While a digital coin may make life easier for many, it will make life more difficult for those in developing countries which don’t currently have the infrastructure or technology in place to accept these new digital payments. Imagine a Chinese tourist with all digital monies in the heart of the Masai Mara in Kenya, well, they won’t be able to use their digital monies to pay, not only that, but the likelihood on finding an ATM are also slim to none. So, a tourist must plan the exact amount of cash they will need for their trip and find a way to order it ahead of time, and as you can imagine, this can be very difficult when we are talking about less widespread currencies such as the Kenyan Schilling or Egyptian Baht. And this difficulty surrounding money is likely to create a rift between the first and third world countries as the third world countries try their best to catch up, but honestly, it’s much more likely the tourist in this example would simply choose to travel somewhere more convenient where digital payment could be accepted.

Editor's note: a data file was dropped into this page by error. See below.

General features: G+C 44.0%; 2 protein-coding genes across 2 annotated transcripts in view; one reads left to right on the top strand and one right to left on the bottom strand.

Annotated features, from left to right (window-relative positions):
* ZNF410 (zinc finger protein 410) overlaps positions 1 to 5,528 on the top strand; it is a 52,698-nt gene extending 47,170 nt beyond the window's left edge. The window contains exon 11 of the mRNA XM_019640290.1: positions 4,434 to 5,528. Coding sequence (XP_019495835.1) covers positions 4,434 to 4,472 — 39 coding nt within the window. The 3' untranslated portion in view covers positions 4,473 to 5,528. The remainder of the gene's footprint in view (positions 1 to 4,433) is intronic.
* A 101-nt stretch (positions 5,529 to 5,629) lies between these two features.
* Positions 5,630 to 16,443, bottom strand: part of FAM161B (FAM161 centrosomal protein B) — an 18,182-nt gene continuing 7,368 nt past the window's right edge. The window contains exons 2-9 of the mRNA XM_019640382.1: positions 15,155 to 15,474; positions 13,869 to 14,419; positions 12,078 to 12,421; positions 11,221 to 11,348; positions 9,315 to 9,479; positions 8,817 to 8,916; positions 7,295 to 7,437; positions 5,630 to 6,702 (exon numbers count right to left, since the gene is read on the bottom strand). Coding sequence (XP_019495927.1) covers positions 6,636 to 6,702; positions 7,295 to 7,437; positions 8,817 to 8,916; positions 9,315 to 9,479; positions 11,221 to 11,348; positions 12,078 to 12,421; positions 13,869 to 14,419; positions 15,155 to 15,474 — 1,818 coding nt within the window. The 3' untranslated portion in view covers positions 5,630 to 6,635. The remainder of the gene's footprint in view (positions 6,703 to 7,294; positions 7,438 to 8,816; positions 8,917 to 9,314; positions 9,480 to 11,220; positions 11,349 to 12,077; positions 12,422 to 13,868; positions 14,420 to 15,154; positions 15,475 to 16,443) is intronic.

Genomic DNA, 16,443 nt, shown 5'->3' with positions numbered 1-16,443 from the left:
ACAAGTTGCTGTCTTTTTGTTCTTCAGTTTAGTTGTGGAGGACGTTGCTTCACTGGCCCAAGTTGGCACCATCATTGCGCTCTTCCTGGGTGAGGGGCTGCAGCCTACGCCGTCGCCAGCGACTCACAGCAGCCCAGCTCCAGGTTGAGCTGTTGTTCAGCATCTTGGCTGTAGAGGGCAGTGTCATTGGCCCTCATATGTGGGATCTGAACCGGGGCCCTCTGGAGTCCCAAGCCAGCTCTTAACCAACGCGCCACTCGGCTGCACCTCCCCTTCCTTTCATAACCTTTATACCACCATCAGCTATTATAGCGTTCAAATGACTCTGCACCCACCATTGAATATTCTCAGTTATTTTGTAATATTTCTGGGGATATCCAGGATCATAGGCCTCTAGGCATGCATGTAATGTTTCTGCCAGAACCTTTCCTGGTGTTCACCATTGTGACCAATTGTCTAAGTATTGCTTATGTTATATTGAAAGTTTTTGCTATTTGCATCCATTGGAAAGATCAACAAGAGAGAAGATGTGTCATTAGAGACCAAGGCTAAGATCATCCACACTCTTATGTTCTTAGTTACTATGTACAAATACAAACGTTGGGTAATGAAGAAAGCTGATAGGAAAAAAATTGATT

A widespread digital currency is probably a long way off. But it’s likely coming. If not in this decade, then perhaps sometime over the next five. Unfortunately, it’s impossible to stop the winds of change, so a digital nationwide currency is likely coming if you live in a developed nation, but hopefully, a decentralized cryptocurrency will also rise to prominence, allowing people to retain their privacy while still enjoying the benefits of cashless payment system.